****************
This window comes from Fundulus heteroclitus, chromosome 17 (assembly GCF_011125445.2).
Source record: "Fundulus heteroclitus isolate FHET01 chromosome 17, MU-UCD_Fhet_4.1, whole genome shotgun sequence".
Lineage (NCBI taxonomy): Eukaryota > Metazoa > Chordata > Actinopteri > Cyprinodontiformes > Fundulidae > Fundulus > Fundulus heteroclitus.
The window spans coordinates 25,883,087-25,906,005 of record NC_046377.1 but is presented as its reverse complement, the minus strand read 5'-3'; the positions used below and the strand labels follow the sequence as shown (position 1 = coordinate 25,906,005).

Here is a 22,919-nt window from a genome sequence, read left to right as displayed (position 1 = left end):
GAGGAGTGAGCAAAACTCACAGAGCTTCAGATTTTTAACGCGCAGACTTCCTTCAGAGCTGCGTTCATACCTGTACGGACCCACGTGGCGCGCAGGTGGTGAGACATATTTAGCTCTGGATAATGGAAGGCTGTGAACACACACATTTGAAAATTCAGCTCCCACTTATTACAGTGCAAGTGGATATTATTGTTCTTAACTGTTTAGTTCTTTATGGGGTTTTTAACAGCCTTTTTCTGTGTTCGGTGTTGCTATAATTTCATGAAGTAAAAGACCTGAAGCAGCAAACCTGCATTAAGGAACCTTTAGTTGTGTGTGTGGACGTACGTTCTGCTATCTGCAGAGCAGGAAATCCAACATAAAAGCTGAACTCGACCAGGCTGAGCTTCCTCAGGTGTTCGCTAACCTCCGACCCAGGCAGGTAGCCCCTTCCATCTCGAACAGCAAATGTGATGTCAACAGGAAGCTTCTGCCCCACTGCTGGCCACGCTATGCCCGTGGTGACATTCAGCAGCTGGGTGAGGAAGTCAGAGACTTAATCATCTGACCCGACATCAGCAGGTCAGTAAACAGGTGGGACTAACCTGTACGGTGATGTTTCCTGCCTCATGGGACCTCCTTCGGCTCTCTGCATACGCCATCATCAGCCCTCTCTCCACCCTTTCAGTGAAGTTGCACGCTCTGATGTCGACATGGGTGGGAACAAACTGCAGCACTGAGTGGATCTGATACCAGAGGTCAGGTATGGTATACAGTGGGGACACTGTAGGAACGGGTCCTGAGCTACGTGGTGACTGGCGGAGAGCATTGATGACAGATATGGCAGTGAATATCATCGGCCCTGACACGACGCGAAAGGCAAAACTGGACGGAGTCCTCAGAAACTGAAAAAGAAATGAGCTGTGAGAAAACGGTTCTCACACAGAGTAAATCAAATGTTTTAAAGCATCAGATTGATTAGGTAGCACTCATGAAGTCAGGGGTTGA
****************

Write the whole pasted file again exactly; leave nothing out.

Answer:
This window comes from Fundulus heteroclitus, chromosome 17 (assembly GCF_011125445.2).
Source record: "Fundulus heteroclitus isolate FHET01 chromosome 17, MU-UCD_Fhet_4.1, whole genome shotgun sequence".
Lineage (NCBI taxonomy): Eukaryota > Metazoa > Chordata > Actinopteri > Cyprinodontiformes > Fundulidae > Fundulus > Fundulus heteroclitus.
The window spans coordinates 25,883,087-25,906,005 of record NC_046377.1 but is presented as its reverse complement, the minus strand read 5'-3'; the positions used below and the strand labels follow the sequence as shown (position 1 = coordinate 25,906,005).

Here is a 22,919-nt window from a genome sequence, read left to right as displayed (position 1 = left end):
GAGGAGTGAGCAAAACTCACAGAGCTTCAGATTTTTAACGCGCAGACTTCCTTCAGAGCTGCGTTCATACCTGTACGGACCCACGTGGCGCGCAGGTGGTGAGACATATTTAGCTCTGGATAATGGAAGGCTGTGAACACACACATTTGAAAATTCAGCTCCCACTTATTACAGTGCAAGTGGATATTATTGTTCTTAACTGTTTAGTTCTTTATGGGGTTTTTAACAGCCTTTTTCTGTGTTCGGTGTTGCTATAATTTCATGAAGTAAAAGACCTGAAGCAGCAAACCTGCATTAAGGAACCTTTAGTTGTGTGTGTGGACGTACGTTCTGCTATCTGCAGAGCAGGAAATCCAACATAAAAGCTGAACTCGACCAGGCTGAGCTTCCTCAGGTGTTCGCTAACCTCCGACCCAGGCAGGTAGCCCCTTCCATCTCGAACAGCAAATGTGATGTCAACAGGAAGCTTCTGCCCCACTGCTGGCCACGCTATGCCCGTGGTGACATTCAGCAGCTGGGTGAGGAAGTCAGAGACTTAATCATCTGACCCGACATCAGCAGGTCAGTAAACAGGTGGGACTAACCTGTACGGTGATGTTTCCTGCCTCATGGGACCTCCTTCGGCTCTCTGCATACGCCATCATCAGCCCTCTCTCCACCCTTTCAGTGAAGTTGCACGCTCTGATGTCGACATGGGTGGGAACAAACTGCAGCACTGAGTGGATCTGATACCAGAGGTCAGGTATGGTATACAGTGGGGACACTGTAGGAACGGGTCCTGAGCTACGTGGTGACTGGCGGAGAGCATTGATGACAGATATGGCAGTGAATATCATCGGCCCTGACACGACGCGAAAGGCAAAACTGGACGGAGTCCTCAGAAACTGAAAAAGAAATGAGCTGTGAGAAAACGGTTCTCACACAGAGTAAATCAAATGTTTTAAAGCATCAGATTGATTAGGTAGCACTCATGAAGTCAGGGGTTGA